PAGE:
Category Archives: Grendel

Of tremors and fevers

I watch him as he quivers, his body shaken frequently yet not terribly.

Small, fast movements easily mistaken for the shivers of someone briefly struck with a sense of cold, with chills.

But over time even the doctors agree they represent something else, something akin to the tremors suffered by a Parkinson’s or Alzheimer’s patient.

And tremors they are.

Whether he be lying down for a nap, sitting patiently waiting for treats or standing nearby watching to see where I might be going, I see the shudders as clearly as I might see the sun climb above the horizon.

Tremors the doctor called them, signs of possible neurological damage from a lifetime of systemic steroid use.

So we wait and we watch and we hope things do not worsen.

I nevertheless believe his twelve years of life come next February could well mark a turning point for him, a signpost lighted as evidence of things to come, of a life winding down like an old clock, of a sponge from whom no more can be wrung.

Wait and watch…

Another sickly chap maintains a lesser weight than he once carried, a panther reduced in size but not spirit.

Or almost.

His immune system dysfunction does regularly battle with his quest for happiness.  A lonesome fatigue results.

Scarcely more than ten years old in human terms, already he demonstrates a slowing skill for causing trouble.  Only slightly though.

When at night he curls up with me under the sheets and rests his head upon my arm, his head tickling my face with hair, I forget easily the vulnerability he suffers, the near-fatal episode he recently survived as his body did war against itself.

No greater love can be found in any juvenile-minded life than exists in this dear soul, this marvelous baby whose fevers do little to diminish his spirit.

Upon how many fields must we stand and fight before this ghoulish villain leaves him to enjoy his days?  Or can such a thing even be accomplished?

Wait and watch…


Loki taking a nap on top of me (163_6310)

Despite his worsening asthma, Loki remains a devilishly spry cat for his age.  Both he and Grendel will be twelve years old in February 2009.  That’s the human equivalent of being 65 years old.

I see age beginning to slow down The Great Satan, however, and I see asthma taking its toll as well.  His plotting, scheming, conniving ways have been subdued of late, less vile than they were some years ago.  He still conspires to perpetrate evil at every opportunity, mind you, but his body no longer can support the near constant malevolence he once visited upon the world.

A close-up of Kazon in soft, natural light (205_0564)

Kazon remains on a powerful regimen of antibiotics and steroids in an attempt to subdue his out-of-control immune system that seems intent on harming his own body.  As ill as he was when I rescued him in the first few months of his life, it now appears that the terrible childhood he suffered has finally come back to haunt him.

Now a full ten years old in human terms, his own species would equate that age with being in his mid to late fifties.  I see how growing older brings old ghosts out of the shadows and into focus.  Yet he remains my Baby Boy, my Puppy, the one member of The Kids who I know could not survive without me.  His emotional attachment to me is of such profound energy that it becomes palpable each and every day.

A close-up of Grendel as he glances away (20080419_04126)

My high-maintenance cat, Grendel has suffered throughout his life with one ailment after another.  From bone spurs in his hips to acute asthma to inflammatory bowel disorder (an immune system dysfunction) to kidney and bladder stones, Sponge always has made it through a difficult life with the grandest composure and perseverance.  He remains to this day a proud, capable, fearless companion.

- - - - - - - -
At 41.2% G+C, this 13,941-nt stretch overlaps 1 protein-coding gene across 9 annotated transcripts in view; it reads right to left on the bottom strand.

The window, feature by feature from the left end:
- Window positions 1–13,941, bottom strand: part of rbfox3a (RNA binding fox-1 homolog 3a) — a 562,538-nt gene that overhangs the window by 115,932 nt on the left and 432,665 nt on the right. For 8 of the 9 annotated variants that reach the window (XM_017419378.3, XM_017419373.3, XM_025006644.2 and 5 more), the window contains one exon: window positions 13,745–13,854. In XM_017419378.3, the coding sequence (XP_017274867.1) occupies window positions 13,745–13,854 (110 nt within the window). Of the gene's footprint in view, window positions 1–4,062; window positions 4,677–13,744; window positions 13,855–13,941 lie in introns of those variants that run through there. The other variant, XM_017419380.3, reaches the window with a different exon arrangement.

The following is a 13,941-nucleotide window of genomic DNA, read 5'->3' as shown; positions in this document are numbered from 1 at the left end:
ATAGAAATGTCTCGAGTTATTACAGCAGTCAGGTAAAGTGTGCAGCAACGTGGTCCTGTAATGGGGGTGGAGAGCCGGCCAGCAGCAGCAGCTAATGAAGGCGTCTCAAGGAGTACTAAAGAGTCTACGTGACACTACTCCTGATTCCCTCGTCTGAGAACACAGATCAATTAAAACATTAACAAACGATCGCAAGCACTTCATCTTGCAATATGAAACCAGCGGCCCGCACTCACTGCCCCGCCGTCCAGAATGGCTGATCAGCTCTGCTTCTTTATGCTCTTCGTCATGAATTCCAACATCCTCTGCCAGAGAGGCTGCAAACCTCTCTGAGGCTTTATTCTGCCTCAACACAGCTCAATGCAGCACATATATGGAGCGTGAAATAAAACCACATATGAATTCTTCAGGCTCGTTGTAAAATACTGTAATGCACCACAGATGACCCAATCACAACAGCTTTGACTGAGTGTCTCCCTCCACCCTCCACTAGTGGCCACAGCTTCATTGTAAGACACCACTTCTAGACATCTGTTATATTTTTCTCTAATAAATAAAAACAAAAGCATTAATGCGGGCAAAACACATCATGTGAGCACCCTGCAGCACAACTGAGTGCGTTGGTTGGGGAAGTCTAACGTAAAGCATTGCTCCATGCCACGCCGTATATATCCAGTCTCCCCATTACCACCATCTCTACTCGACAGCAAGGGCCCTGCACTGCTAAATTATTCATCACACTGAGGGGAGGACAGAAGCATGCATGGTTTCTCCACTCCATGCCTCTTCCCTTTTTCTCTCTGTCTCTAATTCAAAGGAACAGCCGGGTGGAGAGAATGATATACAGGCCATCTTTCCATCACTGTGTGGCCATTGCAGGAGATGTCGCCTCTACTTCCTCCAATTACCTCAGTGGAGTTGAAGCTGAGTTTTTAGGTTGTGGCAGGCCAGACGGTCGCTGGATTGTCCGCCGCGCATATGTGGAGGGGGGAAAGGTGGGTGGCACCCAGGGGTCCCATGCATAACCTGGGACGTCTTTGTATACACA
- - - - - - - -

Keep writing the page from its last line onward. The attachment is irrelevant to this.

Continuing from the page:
Yet as I always discuss with the vets, time proves over and over again that the next shoe will eventually fall, and we saw that next problem begin just a few months ago.  With alarming weight loss and the onset of tremors, a lifetime of steroid use appears to have finally caught up with him.  All examinations and tests indicate his shaking stems from neurological damage; one vet likened it to the appearance of Alzheimer’s disease.  His age will not help this latest affliction, nor will his waning strength allow him to adjust as easily.  Even today I saw him struggle to leap from the cat castle to the desk where he might enjoy a refreshing bit of ice water from my glass.  The hesitation he now shows breaks my heart.


More than twelve human years old, placing him near 70 feline years old, Vazra recovered from near death and shows a youthful exuberance for life that dwarfs the survival instinct of many humans.  His poor dental health two years ago spelled certain doom for him, what with it keeping him from eating and drinking and grooming, yet removing seven teeth gave him a new lease on life.  He took his rescue in stride, quickly making himself at home with The Kids as a member of the family, and he demonstrates an unequaled ability to disregard hardship in favor of getting through just one more day.

As the oldest member of the family, I look at him now compared to when I rescued him and think about what might have happened had I not intervened.  More importantly, I wonder about his health as he grows older.  But those concerns aside, this Persian offers unconditional love and gratitude at every opportunity, and his newfound health and vitality bring joy to my heart every time I look at him and remember what might have been.


My Lion.  Only six human years/40 feline years old, Larenti lives in a perpetual state of discovery, fear and timidity.  He is the largest cat in the house, yet he also is the most afraid.  Slowly he has shown increasing comfort; nevertheless, the unending reservoir from which he draws fright at even the smallest surprise continually worries me.  Some horrific tragedy befell this poor soul before I rescued him.  I only hope he remains on this path to overcoming that anxiety.

Larenti’s young age and juvenile spirit lend themselves to a good deal of energy and mischief.  I laugh heartily when I see him play, when I see him stir up trouble by stalking someone in one of the litter boxes, or when I recognize his purring request for attention each night as he leaps atop the bed to join us for a spot of sleep.  I trust he has many years left to travel, many days of quality and joy and comfort.